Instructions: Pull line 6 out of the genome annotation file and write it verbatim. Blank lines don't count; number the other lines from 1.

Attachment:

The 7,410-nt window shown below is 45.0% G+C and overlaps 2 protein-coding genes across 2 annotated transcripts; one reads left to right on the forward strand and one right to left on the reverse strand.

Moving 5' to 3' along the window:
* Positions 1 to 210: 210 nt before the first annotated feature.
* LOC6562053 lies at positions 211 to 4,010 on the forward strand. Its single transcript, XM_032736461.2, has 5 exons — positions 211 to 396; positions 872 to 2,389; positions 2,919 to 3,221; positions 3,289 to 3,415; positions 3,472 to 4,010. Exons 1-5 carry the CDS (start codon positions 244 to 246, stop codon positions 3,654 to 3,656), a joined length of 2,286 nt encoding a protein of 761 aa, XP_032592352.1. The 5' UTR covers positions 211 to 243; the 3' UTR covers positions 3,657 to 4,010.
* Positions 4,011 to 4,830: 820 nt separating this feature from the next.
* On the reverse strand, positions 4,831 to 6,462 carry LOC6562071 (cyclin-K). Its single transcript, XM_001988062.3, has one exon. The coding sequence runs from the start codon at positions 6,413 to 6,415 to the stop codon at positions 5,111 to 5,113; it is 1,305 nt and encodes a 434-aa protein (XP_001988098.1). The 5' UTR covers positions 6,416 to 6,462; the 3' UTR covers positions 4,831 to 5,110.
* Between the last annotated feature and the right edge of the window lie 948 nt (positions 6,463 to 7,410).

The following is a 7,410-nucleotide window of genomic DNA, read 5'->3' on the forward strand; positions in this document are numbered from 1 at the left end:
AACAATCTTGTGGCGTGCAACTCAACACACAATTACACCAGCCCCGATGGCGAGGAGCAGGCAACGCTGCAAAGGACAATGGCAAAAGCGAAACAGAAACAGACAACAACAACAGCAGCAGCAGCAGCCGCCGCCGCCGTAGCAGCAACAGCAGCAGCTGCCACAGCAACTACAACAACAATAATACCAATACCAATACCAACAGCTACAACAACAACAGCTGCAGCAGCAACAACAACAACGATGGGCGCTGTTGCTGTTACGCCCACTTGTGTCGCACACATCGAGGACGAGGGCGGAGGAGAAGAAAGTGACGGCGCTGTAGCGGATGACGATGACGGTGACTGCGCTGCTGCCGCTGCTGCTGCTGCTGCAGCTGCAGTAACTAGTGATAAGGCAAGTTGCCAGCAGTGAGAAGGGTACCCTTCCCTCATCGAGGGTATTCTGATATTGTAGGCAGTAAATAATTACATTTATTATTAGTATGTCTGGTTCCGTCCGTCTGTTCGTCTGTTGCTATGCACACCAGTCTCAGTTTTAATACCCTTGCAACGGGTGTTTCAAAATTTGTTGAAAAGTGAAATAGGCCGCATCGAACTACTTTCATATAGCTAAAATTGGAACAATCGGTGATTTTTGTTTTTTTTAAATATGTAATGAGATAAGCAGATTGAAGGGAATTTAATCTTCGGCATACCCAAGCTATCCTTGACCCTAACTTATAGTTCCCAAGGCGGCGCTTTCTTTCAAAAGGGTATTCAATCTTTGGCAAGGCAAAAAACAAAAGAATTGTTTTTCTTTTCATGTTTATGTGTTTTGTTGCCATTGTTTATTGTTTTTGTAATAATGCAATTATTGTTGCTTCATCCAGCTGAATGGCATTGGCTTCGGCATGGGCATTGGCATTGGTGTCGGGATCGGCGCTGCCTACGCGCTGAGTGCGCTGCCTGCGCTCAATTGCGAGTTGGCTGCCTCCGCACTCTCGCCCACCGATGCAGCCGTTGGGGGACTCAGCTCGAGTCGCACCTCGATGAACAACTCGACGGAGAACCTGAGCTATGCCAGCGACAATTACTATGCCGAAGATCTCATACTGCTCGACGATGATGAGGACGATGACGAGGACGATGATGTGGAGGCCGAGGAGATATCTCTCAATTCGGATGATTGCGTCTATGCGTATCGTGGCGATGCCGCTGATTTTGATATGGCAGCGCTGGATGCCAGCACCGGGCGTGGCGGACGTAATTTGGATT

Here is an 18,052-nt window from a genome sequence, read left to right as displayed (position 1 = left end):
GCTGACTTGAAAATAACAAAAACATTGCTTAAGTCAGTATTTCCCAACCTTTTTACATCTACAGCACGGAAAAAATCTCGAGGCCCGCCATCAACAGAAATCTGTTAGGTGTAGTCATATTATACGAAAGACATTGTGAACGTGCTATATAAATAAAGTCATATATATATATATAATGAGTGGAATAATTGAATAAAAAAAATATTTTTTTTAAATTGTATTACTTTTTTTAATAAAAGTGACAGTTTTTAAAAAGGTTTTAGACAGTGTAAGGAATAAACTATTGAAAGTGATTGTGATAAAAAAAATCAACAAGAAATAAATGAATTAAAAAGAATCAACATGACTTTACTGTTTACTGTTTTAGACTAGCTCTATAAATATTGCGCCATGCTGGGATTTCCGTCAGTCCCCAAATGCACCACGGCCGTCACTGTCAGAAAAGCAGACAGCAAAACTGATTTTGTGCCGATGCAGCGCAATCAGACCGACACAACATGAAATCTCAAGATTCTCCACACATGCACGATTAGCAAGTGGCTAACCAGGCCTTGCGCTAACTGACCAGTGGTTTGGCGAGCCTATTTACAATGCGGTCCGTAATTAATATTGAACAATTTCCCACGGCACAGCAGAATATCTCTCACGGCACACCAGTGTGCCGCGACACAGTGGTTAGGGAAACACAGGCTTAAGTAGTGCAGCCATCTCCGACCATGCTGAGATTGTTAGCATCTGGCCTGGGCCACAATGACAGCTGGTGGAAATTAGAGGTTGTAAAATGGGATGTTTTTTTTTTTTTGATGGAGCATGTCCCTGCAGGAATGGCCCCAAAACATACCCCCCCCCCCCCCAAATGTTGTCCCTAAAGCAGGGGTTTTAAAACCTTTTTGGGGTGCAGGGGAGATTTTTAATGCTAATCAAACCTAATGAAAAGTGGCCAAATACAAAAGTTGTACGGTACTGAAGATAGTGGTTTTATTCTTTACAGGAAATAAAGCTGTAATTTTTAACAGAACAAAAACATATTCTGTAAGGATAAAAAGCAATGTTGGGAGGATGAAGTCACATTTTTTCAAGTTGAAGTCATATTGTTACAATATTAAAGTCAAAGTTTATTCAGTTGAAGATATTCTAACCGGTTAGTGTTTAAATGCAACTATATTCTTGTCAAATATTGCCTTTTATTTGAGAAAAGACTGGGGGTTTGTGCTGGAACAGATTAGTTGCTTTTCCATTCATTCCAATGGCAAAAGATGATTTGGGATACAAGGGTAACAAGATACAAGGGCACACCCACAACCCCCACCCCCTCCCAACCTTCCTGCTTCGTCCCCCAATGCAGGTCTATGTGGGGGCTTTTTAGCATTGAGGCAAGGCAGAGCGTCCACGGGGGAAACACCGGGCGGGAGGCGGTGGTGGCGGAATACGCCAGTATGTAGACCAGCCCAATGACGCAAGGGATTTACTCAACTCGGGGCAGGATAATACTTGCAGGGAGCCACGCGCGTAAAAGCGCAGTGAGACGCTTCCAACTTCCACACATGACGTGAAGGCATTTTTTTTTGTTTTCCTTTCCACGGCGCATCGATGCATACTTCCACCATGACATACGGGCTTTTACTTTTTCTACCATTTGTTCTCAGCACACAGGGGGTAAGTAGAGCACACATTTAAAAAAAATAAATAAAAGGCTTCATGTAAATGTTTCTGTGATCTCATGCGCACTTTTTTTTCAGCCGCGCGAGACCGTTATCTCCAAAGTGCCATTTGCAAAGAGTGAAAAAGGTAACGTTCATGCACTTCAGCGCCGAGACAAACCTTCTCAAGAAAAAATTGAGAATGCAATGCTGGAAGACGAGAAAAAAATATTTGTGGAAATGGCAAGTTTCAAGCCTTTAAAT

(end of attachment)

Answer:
* On the reverse strand, positions 4,831 to 6,462 carry LOC6562071 (cyclin-K). Its single transcript, XM_001988062.3, has one exon. The coding sequence runs from the start codon at positions 6,413 to 6,415 to the stop codon at positions 5,111 to 5,113; it is 1,305 nt and encodes a 434-aa protein (XP_001988098.1). The 5' UTR covers positions 6,416 to 6,462; the 3' UTR covers positions 4,831 to 5,110.